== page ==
Why Detroit Can't Be Trusted to Handle a Bailout

01/02/2009 05:12 am ET | Updated May 25, 2011
  • Charles H. Green Speaker; management consultant; co-author 'The Trusted Advisor', 'The Trusted Advisor Fieldbook.' Author 'Trust Based Selling'

Toyota introduced the Prius in 1997. 11 thoughtful years later, GM brings us--the Hybrid Escalade.

This level of cluelessness--culminating in private CEO jet flights to Washington to beg for money--is hardly random. It took 50 years of really bad management to get here. Both bankruptcy and bailout offer the same dismal prospect: a zombie-like return of the same poor thinking that made Detroit the East Germany of American business.

Consider one simple example--the way Detroit counts cars.

Ward's Automotive Yearbook, the Bible of the US industry, used to annually publish US market share statistics. Every year, Wards tracked 50-60 US car models. But each year it lumped together Rolls Royces, Toyotas and Volkswagens into one catch-all category--"imports."

In 1963, "imports" totaled only 386,000--still, 5.1% of the US market.

By 1967, "imports" were 7.3%--still combining Nissans and Maseratis in one category, while giving the AMC Rebel its own market-share line on the chart.

In 1968, "imports" hit 9.3%; in 1972, 12.6%. The market share table listed 59 separate US passenger car models that year, yet the 1.2M "foreign imports" were still grouped in just one line.

"Imports" soon nearly equaled the entire output of the Chrysler corporation; exceeded all of American Motors production; exceeded all of the Lincoln-Mercury division of Ford, not to mention Pontiac, Buick, Oldsmobile and Cadillac. Of the Big Three producers, only GM's Chevrolet division and Ford Motor Company's Ford division sold more cars than "imports."

Yet Detroit suffered from automotive racism--those "imports" somehow just all looked the same.

Not until the 1992 issue of Ward's--when the market share of "Imports" had passed 31% in 1988 and 1989--did the table break out "import" statistics to distinguish a Honda Civic from a Mercedes.

Over the years, Detroit management blamed the following: a "surprise" shift to small cars in the late 70s; US tax policy; the used car market; Japanese industrial policy; dumping; unemployment; US engineering education; a pro-Asian faddish cult of style in California; poor technology; labor costs; health care costs; pension costs; the UAW; suppliers; dealers; government regulation. Now it's the recession.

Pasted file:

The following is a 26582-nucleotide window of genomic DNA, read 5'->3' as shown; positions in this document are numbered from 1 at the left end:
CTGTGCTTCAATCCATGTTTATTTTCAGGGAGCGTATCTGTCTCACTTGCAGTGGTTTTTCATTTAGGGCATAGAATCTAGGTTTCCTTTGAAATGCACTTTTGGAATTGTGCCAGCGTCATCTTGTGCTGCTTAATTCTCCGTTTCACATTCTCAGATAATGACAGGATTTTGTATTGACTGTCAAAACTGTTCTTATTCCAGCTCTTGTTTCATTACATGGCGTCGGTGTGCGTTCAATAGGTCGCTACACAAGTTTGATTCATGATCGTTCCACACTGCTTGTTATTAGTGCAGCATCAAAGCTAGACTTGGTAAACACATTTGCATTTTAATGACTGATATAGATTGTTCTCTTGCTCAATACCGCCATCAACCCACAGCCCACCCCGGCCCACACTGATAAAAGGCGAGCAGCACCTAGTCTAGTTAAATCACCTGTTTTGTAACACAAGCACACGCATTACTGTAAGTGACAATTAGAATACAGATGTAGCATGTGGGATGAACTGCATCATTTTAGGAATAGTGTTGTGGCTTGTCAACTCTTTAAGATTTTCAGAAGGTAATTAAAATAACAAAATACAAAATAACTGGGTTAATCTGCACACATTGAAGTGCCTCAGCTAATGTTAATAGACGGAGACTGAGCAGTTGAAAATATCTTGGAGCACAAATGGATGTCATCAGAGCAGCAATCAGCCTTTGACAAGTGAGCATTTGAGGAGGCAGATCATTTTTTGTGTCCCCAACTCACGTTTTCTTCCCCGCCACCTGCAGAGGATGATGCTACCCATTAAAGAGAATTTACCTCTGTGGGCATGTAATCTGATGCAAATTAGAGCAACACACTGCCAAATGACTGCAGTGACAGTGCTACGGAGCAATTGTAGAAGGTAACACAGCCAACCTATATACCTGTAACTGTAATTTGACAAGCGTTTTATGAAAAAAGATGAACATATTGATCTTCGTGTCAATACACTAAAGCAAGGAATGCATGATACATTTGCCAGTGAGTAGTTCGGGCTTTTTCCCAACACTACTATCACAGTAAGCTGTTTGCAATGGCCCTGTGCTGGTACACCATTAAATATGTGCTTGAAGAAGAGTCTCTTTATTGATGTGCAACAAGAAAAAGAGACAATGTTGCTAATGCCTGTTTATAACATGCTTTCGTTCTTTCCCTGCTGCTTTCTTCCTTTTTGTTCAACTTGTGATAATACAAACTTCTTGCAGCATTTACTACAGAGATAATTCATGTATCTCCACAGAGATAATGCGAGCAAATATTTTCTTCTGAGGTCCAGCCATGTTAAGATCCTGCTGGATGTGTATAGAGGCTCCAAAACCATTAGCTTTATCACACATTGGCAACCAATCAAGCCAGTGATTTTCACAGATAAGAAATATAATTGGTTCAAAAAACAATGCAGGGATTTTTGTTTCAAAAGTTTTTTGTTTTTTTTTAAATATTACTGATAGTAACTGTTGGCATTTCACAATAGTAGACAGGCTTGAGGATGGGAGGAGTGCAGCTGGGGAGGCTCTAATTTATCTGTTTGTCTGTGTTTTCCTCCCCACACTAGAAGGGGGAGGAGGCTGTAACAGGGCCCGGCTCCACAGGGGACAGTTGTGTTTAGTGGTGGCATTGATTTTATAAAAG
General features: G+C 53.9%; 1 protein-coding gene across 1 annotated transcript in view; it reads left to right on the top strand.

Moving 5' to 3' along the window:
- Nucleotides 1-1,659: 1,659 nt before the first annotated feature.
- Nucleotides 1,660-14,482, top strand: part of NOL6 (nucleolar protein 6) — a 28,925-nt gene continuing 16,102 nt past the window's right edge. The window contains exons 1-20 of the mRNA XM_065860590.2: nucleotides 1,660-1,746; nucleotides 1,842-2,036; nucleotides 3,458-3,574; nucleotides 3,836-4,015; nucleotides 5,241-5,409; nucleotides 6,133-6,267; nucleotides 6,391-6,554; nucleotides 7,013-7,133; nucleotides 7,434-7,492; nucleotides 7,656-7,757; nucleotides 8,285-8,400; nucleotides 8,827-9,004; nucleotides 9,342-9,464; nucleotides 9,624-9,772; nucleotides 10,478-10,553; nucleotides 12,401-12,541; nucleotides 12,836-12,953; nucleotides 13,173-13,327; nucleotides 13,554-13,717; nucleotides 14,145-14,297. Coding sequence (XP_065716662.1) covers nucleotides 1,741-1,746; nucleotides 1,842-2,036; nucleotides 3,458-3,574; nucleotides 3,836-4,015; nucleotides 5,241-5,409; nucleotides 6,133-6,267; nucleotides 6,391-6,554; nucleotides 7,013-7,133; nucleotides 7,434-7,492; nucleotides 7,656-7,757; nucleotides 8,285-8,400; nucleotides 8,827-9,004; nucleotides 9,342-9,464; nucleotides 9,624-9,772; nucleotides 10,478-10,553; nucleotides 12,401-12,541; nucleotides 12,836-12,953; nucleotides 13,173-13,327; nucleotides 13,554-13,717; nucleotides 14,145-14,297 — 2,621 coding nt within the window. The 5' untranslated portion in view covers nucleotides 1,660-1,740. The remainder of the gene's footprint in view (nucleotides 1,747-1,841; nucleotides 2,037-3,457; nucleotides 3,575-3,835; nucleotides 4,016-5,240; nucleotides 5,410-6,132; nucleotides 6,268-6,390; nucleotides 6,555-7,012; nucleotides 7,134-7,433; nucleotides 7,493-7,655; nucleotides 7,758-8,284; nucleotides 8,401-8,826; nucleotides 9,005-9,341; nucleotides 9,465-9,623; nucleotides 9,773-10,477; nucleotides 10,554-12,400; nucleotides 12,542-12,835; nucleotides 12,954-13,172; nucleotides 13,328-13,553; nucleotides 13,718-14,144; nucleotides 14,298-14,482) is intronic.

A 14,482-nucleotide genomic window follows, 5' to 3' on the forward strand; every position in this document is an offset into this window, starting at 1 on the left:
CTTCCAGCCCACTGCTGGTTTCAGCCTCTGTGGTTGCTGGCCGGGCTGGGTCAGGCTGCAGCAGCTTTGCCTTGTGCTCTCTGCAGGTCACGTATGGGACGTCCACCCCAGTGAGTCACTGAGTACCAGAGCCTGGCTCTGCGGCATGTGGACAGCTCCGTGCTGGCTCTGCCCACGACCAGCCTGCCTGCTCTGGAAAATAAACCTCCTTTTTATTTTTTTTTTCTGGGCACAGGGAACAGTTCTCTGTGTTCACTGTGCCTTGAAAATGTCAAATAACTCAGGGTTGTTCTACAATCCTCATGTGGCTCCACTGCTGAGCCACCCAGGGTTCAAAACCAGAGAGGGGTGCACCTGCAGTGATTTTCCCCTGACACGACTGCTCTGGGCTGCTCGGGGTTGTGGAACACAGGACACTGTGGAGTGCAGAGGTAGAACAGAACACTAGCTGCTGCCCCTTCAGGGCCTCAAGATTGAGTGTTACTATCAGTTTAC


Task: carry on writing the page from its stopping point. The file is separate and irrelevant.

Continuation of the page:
The self-description of an industry says a lot. It declares to one and all, this is how we see the world, and this is how we will succeed.

Detroit's self-view was--and still is: we are the lords of an impregnable market, definitively defined by geography alone. Those "others" will never be important because their defining characteristic was--their very un-American-ness. By definition, only Americans win; because they are American.

Swanson, the original "TV dinner" failed to capitalize on its first-mover advantage. As one magazine said, "It was one thing to have missed the trend toward Thai; it was quite another to have missed Italian."

Missing the relevance of "imports" for over 30 years qualifies as "missing Italian."

There can be no rescue for an endemic mindset like this. It must be broken up. Incompetence on this scale and depth demands nothing less. The suppliers and workers of the US auto industry are the biggest victims here--but we cannot afford to use the sclerotic bureaucracies named GM, Ford, or Chrysler to be the agents of rescue. They just don't know how.

We need bold new thinking here. We need to get way past "bailout vs. bankruptcy." Here's a few starting thoughts:

• Give Toyota $10 billion to hire US workers, buy former US brands, and develop a US auto industry de novo; limit repatriation of earnings for political palatability, but get people running the industry who are not mentally compromised;

• Retrain former execs--for work outside the auto industry;

• Bail out workers and retirees through massive infrastructure programs and assumption of pension liabilities;

• Build up Michigan tourism (as a former Michigander, I'll testify to the State's beauty and resources);

• Ban from the industry anyone who used to have his name on a reserved parking slot;

• Move marketing HQs to coastal locations like Miami or Los Angeles;

• Give US visas to 5,000 auto execs from Asia and Europe; get 5,000 US engineers visas to work in Asia and Europe;

• Require all marketing execs to speak at least two languages.

I don't have all the answers, but it's going to take something this drastic. Trust destroyed this badly cannot be recovered by those who lost it.